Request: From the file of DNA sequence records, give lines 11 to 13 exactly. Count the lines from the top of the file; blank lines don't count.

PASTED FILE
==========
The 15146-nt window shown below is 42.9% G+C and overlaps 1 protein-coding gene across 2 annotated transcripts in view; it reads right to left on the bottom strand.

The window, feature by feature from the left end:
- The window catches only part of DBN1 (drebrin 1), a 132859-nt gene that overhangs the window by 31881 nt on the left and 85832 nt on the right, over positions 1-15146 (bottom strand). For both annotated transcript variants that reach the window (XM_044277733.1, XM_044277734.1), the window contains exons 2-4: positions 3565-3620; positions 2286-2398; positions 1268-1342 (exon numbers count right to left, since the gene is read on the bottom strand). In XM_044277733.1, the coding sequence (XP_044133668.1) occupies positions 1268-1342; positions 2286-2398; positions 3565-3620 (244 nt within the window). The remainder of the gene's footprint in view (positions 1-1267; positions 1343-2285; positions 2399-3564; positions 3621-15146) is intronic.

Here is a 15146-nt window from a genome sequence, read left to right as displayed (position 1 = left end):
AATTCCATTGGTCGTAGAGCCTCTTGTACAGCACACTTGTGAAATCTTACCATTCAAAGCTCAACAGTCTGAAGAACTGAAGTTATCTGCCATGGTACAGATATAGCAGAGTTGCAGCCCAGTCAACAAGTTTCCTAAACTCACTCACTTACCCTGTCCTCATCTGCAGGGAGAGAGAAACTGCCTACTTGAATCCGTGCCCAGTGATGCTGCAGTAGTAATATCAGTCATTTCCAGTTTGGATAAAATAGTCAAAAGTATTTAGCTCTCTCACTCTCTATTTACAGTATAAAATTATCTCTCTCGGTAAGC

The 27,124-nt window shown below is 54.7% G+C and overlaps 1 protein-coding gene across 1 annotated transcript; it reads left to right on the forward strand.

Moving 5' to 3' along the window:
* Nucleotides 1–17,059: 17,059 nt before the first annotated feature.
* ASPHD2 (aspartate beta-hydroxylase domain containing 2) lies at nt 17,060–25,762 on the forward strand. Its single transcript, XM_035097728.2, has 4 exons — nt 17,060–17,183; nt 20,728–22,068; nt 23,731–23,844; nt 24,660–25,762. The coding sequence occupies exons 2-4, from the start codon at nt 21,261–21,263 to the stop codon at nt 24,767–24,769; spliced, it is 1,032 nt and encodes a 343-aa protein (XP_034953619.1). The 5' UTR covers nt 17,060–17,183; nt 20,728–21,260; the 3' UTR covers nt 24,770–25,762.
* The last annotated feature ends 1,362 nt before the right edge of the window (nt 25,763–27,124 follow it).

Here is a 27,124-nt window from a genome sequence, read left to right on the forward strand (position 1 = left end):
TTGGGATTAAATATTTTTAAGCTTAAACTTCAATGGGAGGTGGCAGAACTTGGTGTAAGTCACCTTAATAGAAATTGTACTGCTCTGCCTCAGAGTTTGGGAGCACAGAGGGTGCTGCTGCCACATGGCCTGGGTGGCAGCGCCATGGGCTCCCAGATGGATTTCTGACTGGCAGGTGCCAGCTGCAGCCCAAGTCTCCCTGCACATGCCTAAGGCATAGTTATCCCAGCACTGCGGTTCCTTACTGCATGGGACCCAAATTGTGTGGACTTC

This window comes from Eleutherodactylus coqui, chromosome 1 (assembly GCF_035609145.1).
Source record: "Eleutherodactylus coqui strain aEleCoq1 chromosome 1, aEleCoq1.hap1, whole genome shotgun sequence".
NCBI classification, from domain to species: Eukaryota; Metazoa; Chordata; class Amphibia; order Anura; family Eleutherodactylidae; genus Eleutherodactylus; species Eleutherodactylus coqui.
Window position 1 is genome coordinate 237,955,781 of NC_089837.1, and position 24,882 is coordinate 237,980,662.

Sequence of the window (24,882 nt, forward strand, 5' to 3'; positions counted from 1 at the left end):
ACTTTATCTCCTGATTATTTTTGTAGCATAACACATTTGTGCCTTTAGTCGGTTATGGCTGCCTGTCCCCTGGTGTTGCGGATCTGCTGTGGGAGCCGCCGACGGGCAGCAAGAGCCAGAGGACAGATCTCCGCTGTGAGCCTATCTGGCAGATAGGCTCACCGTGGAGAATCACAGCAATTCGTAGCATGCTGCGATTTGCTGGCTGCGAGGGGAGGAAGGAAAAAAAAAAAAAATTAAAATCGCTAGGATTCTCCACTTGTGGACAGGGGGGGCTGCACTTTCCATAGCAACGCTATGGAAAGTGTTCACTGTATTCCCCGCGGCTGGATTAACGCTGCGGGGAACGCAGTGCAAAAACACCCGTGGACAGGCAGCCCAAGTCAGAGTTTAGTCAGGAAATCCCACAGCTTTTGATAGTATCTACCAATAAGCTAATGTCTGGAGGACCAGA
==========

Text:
Here is a 27,124-nt window from a genome sequence, read left to right on the forward strand (position 1 = left end):
TTGGGATTAAATATTTTTAAGCTTAAACTTCAATGGGAGGTGGCAGAACTTGGTGTAAGTCACCTTAATAGAAATTGTACTGCTCTGCCTCAGAGTTTGGGAGCACAGAGGGTGCTGCTGCCACATGGCCTGGGTGGCAGCGCCATGGGCTCCCAGATGGATTTCTGACTGGCAGGTGCCAGCTGCAGCCCAAGTCTCCCTGCACATGCCTAAGGCATAGTTATCCCAGCACTGCGGTTCCTTACTGCATGGGACCCAAATTGTGTGGACTTC

This window comes from Eleutherodactylus coqui, chromosome 1 (assembly GCF_035609145.1).